Turkey in Sanfermines

The International Press Office (OIP) is visited by many foreign journalists who need a quiet place to work. These days Berkan Unlu and Evrim Aydim, correspondents from Turkey, were here to capture the fiesta of Sanfermines. This was their first time in Pamplona.

The cameraman and editor from the Turkish agency, Anadolu, arrived on July 5 to live the fiesta in situ from the beginning of the fiesta to capture the most traditional and important events of Sanfermines.

Upon leaving, these two professionals commented their surprise at the immense number of people they had seen in the streets that even made walking difficult. “I saw many Americans, said Berkan, but we were not able to be with anyone from Pamplona except for the journalists who work in the OIP.”

Both were present at the Chupinazo, the concerts on July 6, the lower corrals where the bulls stay until they are herded up to the corrals of Santo Domingo, the first encierro and the Procession of San Fermín. They watched the encierro from a balcony in Estafeta Street.

“The street is very long, continued Berkan, but the bulls pass by very quickly so what you see is a small part of the encierro.  Everything is a little confusing. First you look for a balcony for those 20 seconds.  I thought that the encierro would last more time and that the bulls would run slower.”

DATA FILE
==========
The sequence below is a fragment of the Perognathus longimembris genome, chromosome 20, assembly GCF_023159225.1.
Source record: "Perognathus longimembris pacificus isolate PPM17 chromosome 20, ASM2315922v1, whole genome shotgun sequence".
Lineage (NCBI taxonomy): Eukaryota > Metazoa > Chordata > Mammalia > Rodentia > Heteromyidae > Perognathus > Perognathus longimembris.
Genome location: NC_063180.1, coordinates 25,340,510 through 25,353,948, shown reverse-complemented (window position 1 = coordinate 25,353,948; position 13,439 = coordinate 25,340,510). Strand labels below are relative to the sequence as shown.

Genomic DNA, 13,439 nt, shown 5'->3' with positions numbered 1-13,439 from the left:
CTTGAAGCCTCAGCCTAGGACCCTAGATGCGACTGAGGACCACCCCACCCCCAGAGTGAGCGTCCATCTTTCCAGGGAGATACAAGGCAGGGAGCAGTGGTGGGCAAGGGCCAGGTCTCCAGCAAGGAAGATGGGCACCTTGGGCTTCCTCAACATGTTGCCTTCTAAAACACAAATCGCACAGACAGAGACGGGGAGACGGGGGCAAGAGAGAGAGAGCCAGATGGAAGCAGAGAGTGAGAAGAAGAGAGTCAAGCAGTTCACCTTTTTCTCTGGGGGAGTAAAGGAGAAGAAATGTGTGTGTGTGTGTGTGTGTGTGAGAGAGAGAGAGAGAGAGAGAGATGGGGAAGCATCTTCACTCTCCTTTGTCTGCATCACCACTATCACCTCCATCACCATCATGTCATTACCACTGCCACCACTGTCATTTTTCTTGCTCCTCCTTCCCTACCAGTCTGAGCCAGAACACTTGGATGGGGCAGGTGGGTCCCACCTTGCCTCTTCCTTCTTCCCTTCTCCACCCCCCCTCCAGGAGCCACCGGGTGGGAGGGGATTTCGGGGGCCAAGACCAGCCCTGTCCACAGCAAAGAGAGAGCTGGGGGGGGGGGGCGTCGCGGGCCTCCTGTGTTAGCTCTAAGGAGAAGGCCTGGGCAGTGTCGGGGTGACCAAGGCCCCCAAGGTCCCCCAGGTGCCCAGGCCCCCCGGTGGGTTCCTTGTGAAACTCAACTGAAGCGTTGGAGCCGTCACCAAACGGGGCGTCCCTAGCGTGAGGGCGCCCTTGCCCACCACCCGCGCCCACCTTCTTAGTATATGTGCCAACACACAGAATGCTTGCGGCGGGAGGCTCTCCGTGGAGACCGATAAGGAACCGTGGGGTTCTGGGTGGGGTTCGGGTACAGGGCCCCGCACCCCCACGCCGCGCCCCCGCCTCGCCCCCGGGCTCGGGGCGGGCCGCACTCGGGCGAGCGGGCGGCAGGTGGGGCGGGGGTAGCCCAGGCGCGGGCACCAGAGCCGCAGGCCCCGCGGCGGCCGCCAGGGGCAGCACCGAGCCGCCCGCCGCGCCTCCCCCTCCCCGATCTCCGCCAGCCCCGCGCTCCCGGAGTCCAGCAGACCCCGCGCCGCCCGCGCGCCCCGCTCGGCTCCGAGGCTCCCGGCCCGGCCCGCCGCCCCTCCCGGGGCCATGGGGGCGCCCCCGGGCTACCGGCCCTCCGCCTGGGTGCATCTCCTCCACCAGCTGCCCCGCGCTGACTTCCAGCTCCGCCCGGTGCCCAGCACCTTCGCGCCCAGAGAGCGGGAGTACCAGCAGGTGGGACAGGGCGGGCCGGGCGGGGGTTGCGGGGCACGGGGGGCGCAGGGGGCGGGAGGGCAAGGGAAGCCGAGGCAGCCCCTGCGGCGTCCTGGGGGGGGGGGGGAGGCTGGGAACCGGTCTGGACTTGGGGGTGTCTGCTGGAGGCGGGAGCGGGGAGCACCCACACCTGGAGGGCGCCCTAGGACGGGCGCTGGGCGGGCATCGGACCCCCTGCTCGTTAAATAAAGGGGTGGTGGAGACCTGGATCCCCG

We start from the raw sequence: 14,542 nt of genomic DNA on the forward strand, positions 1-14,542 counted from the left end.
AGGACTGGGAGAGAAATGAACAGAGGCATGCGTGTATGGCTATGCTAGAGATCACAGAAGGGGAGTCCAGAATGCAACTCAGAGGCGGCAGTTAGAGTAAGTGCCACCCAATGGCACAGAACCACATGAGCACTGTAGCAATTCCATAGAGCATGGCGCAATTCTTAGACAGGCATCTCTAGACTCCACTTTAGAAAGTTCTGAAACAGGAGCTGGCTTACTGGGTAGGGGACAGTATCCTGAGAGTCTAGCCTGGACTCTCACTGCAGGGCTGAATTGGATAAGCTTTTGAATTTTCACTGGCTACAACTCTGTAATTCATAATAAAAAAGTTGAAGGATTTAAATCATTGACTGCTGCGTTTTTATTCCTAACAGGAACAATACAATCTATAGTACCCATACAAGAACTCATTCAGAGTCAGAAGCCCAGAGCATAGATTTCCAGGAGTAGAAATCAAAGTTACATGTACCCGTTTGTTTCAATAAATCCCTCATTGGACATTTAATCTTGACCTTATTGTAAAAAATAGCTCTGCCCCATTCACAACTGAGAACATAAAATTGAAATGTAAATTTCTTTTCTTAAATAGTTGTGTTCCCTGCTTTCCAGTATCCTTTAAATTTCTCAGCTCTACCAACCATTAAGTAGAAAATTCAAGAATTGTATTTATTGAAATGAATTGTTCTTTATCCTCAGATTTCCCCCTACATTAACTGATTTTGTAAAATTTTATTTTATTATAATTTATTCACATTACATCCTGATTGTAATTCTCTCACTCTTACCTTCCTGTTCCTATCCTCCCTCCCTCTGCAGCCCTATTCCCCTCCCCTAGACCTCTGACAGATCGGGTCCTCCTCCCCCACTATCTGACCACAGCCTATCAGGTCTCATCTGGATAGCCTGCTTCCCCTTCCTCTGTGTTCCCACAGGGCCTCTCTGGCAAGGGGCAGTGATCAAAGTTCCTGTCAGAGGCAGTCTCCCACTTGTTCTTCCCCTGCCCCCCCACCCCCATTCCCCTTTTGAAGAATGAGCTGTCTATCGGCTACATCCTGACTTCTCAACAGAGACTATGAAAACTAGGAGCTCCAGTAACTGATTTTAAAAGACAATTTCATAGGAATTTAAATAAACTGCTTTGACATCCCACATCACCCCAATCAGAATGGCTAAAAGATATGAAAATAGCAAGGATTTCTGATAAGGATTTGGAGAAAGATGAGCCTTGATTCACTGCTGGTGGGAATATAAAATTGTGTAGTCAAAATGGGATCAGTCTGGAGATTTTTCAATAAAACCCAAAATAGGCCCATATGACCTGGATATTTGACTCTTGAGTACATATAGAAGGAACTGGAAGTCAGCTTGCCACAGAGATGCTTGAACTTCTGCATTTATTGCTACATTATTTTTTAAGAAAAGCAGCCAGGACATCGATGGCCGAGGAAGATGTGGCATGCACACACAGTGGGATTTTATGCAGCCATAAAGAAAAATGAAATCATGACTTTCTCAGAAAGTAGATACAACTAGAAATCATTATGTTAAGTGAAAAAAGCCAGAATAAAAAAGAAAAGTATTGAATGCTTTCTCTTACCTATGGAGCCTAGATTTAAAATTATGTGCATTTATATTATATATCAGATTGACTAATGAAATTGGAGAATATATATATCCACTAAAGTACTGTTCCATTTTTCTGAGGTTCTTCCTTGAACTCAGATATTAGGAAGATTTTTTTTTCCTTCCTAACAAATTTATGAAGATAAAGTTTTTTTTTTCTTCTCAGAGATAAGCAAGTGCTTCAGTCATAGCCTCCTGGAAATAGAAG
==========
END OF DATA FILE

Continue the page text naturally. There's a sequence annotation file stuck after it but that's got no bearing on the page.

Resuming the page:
Berkan has been living in Madrid for 12 years and speaks Spanish. He has covered the most important fiestas in all of Spain – San Isidro, Las Fallas, la Feria de Sevilla….. I was looking forward to Sanfermines and the Tomatina.  This year I´m going to both of them.  Ifi I had to choose, it would be Las Fallas en Valencia because there are fewer people.  Here there are so many people and the streets, so narrow that I felt a little overwhelmed.”

These two journalists were unable to take advantage of  other facets of the culture of Navarra. “We ate meat with potatoes in Foster´s Hollywood. At least, since we got to Pamplona on July 5, we could go to a typical restaurant beside the Town Hall.  We loved it. I think that you eat better in north of Spain.”

As a souvenir, they packed their red Sanfermines scarf and t-shirts before catching the train. “Our t-shirts were from kukkuku – what is that?”  When they are told that the word “kukuxumuxu” means the kiss of the flea, they left the OIP with a strange look on their faces.  Watching the encierro didn´t seem quite so strange.

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